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This week at the SCC

|Written By Elizabeth Raymer

The Supreme Court of Canada will hear three appeals this week, all relating to constitutional law, the Canadian charter, and two with production of evidence. In the first, most high-profile case, Vice Media will make a case for press freedom in refusing to share information on a story source, who was an ISIS fighter. The second two appeals relate to child luring via the internet.

May 23 – Ontario – Vice Media Canada v. R.

Constitutional law: In 2014, journalist Ben Makuch wrote and Vice Media published three articles about Islamic State of Iraq and Syria fighter Farah Shirdon. The articles were largely based on communications between Makuch and Shirdon through a text-messaging service. The RCMP obtained a production order directing Vice Media and Makuch to produce documents and data relating to their communications with Shirdon. The issuing judge also directed that all information relating to the application for production should be held under seal pending further court order. Vice and Makuch brought an application to quash or set aside the production order and an application to unseal the record relied on to obtain the order. The motion to quash was dismissed, and the sealing order was varied. Vice and Makuch appealed, but the Court of Appeal dismissed their appeal as it relates to the production order and varied in part the sealing/redaction order. With respect to the non-publication order, and subject to the parties agreeing on a variation of that order, it also dismissed that appeal.

Related news story:
Vice journalist 'eager' on eve of his press-freedom hearing at Supreme Court; CBC News

Read the appellate court decision here.

May 24 – Ontario – R. v. Morrison

Canadian charter (Criminal): The respondent posted a personal advertisement in Craigslist’s “casual encounters” section. An undercover police officer responded to the ad, writing that she was 14 years old. The respondent testified that he thought he was participating in a sexual role-playing exchange with an adult female. The trial judge held that the “presumption of belief” subsection of the Criminal Code infringed the respondent’s Charter rights under s.11(d), but held that the reasonable steps requirement in subsection 172.1 (4) of the Code is constitutionally valid. The trial judge concluded, however, that the Crown had proven the elements of the child luring offence even without the benefit of the presumption of belief.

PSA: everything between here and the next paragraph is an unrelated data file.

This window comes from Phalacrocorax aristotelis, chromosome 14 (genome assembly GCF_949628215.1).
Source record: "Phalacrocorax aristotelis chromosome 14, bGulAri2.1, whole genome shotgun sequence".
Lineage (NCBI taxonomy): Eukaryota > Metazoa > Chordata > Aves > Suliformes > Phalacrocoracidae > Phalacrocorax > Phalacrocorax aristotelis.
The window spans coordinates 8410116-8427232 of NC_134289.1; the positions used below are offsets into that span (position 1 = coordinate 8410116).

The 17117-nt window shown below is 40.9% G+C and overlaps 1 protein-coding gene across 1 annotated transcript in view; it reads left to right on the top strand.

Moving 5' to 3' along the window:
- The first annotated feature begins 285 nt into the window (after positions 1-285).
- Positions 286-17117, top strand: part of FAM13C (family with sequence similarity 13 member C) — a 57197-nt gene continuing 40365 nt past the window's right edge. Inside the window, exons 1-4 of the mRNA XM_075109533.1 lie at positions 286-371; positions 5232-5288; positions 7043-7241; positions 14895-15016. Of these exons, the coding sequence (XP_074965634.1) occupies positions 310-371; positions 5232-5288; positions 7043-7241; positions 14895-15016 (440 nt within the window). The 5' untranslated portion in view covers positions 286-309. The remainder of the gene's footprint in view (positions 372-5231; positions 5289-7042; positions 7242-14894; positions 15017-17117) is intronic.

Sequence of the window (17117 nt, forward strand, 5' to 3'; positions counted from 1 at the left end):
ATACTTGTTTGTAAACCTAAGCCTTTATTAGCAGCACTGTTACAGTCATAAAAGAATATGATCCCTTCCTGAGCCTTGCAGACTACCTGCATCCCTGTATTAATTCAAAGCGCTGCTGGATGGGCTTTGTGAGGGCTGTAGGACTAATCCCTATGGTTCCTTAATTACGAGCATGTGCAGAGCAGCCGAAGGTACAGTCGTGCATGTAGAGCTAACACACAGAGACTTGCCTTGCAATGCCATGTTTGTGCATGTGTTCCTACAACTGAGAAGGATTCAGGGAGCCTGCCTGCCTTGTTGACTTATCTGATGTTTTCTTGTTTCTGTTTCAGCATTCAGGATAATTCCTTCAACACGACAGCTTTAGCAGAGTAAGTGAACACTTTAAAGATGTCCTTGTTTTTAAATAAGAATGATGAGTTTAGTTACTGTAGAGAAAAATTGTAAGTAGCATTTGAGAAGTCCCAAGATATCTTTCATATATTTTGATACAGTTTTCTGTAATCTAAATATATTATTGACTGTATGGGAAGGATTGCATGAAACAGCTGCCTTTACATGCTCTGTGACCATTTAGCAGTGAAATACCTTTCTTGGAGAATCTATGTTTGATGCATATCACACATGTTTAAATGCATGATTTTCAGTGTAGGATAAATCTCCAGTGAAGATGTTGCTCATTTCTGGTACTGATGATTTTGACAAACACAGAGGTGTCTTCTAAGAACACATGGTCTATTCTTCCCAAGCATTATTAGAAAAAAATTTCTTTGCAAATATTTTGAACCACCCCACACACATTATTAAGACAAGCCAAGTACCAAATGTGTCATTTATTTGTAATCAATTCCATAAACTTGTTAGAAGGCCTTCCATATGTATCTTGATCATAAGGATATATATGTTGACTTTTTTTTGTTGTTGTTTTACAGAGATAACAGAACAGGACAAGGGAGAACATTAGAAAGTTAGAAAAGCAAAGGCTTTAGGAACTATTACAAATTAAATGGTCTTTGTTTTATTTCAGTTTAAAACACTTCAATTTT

The respondent was convicted of child luring by means of a computer. The Court of Appeal agreed with the trial judge’s conclusions regarding the constitutionality of each of the Code provisions, and held that the mandatory minimum sentence of one year of is therefore of no force or effect pursuant to s.52(1) of the Constitution Act, 1982.

Read the appellate court decision here.

Related news stories:
High court to hear appeal of mandatory sentence for internet luring; CBC News

Tories’ Mandatory Minimum For Internet Child Luring Axed By Ontario Appeal Court; Huffington Post Canada

May 25 – Newfoundland and Labrador – Mills v. R.

Canadian charter (Criminal): The respondent was charged with four counts of internet luring. Undercover police officers created two fictitious online identities of 14-year-old females. The Crown’s evidence included emails sent to the online identities and fragments of emails found on the respondent’s computer; some of the emails included sexual content and some made arrangements with one of the identities to meet at a park. Mills arrived at the park in circumstances matching the arrangements. Police linked some of the emails to Mills’s social media, and used a screen-shot program that captured the video display of personal computers to capture the email communications. The respondent sought to exclude the screen shots and the emails from evidence.

Read the appellate court decision here.

Related news stories:
Man who tried to lure teen via Internet gets one-year jail term; The Southern Gazette

Man guilty on one count of trying to lure a teen for sex; The Beacon


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